NCI study examines outcomes from surgery to prevent ovarian cancer
, by DCEG Staff
A new study of women at high risk of ovarian cancer but with no clinical signs of the disease, who underwent risk-reducing salpingo-oophorectomy (RRSO) found cancer in the removed tissues of 2.6 percent (25 of 966) of the participants. RRSO is a surgical procedure in which a woman’s ovaries and fallopian tubes are preventively removed.
The participants included women known to carry a harmful mutation in the BRCA1 gene or the BRCA2 gene, as well as women considered at high risk because of a strong family history of the disease. Cancer was detected in tissues from 4.6 percent of the women who carried a BRCA1 mutation, 3.5 percent of those with a BRCA2 mutation and 0.5 percent of women who had a family history but did not carry a BRCA1 or BRCA2 mutation. The researchers also found that some of these cancers arose in the fallopian tubes, a result that supports emerging evidence that many malignancies classified as ovarian cancer actually arise in the fallopian tubes. This underscores the importance of fallopian tube removal as part of risk-reducing surgery. These cancer risk estimates provide the best available information for high-risk women considering RRSO. Read more in the full NCI News Note.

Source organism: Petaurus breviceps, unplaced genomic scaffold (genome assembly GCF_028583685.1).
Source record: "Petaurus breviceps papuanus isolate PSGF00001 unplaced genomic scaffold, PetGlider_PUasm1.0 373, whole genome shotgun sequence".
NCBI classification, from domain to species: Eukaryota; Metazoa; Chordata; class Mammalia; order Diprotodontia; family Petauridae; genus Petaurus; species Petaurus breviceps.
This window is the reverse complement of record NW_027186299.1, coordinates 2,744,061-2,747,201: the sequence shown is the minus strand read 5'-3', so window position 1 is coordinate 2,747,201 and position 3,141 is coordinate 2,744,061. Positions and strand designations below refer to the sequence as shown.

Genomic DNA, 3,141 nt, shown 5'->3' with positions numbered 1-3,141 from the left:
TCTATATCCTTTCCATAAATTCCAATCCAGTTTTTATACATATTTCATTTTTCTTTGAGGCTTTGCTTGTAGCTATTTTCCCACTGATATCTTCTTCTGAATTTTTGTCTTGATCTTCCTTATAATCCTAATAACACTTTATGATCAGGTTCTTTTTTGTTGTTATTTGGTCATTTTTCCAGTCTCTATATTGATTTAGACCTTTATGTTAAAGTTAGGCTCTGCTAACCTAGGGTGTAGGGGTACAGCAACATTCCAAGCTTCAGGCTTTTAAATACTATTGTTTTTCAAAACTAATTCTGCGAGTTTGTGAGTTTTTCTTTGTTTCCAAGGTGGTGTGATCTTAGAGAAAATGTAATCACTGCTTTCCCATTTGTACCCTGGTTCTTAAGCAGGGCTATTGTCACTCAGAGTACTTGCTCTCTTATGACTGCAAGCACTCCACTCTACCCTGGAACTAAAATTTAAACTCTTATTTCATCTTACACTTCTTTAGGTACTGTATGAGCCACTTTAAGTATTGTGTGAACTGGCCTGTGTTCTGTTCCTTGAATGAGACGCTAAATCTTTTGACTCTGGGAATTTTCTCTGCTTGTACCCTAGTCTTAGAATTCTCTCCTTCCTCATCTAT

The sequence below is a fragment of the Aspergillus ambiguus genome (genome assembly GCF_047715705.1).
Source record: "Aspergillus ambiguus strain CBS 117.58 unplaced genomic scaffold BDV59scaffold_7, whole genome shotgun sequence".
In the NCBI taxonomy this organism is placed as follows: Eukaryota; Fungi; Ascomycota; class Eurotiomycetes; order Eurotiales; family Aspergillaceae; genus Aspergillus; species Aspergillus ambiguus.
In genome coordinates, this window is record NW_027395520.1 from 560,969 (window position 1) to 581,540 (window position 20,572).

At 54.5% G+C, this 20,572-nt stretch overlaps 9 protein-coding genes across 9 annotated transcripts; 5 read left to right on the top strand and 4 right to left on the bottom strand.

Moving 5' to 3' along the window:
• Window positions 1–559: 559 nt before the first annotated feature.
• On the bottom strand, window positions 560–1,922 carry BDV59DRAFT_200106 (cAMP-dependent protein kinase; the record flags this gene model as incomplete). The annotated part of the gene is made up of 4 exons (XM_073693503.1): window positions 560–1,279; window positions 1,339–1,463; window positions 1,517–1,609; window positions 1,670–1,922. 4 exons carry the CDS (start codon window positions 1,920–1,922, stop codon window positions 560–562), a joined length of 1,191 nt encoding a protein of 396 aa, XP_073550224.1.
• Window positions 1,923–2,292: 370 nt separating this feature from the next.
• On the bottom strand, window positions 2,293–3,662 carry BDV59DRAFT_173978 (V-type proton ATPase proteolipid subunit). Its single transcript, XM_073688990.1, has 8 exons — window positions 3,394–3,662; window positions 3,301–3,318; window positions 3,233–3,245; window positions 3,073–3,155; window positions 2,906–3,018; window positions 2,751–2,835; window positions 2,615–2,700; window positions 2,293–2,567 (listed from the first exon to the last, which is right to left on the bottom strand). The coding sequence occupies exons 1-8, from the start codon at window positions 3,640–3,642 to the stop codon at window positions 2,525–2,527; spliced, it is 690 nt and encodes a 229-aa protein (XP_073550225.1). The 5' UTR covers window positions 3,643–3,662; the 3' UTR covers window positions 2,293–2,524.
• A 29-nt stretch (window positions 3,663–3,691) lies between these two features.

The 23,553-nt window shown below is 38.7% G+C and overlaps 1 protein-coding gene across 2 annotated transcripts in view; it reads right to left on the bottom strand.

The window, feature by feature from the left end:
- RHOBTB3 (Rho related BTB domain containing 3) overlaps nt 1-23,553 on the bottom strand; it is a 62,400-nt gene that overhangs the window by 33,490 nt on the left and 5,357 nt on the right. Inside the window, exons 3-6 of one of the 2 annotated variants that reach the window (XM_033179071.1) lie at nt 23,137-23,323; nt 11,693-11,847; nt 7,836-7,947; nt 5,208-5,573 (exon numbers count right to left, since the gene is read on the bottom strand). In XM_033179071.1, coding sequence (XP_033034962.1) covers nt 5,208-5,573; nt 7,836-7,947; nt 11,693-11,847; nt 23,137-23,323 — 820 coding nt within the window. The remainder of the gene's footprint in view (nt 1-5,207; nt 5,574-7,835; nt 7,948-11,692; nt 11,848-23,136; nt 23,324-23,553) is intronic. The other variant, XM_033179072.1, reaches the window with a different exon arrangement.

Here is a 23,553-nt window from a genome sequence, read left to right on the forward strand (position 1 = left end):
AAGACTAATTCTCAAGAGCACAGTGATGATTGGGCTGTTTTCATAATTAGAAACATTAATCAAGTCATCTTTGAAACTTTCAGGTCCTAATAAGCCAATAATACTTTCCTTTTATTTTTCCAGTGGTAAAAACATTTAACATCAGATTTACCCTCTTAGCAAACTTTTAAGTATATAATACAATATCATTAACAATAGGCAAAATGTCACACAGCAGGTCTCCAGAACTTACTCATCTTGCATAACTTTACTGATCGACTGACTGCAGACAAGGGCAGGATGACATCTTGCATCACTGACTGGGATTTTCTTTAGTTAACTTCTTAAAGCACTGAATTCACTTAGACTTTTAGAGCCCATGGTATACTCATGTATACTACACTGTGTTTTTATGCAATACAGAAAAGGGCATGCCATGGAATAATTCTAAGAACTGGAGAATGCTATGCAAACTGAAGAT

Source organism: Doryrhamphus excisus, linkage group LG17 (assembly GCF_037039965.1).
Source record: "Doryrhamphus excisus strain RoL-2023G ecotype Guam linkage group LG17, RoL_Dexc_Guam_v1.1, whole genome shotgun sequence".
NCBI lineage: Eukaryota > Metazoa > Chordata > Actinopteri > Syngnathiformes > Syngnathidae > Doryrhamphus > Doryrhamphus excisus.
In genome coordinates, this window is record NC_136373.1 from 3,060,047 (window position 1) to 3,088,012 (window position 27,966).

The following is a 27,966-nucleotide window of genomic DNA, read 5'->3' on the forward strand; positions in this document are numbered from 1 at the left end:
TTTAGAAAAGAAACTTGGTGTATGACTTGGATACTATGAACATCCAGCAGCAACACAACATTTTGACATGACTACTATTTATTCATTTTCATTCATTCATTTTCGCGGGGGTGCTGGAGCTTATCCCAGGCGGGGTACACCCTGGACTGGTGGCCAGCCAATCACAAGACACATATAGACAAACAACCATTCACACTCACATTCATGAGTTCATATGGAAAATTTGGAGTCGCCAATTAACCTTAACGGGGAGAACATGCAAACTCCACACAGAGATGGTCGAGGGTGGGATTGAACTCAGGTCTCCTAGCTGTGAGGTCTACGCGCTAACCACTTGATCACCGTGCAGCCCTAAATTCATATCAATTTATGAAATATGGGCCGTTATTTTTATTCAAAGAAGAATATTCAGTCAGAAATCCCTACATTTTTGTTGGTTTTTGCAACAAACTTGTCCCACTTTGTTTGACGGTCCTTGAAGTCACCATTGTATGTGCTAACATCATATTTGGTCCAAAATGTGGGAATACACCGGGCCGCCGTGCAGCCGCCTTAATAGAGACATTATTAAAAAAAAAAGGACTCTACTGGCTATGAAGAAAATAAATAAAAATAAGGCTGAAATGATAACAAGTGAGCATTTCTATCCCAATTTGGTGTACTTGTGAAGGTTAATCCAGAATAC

Reference: Sherman ME, Piedmonte M, Mai PL, et al. Pathologic findings at risk-reducing salpingo-oophorectomy: primary results from Gynecologic Oncology Group Trial GOG-0199. J Clin Oncol 2014 Oct 10;32:3275-3283. doi: 10.1200/JCO.2013.54.1987. E-pub 2014 Sep 8.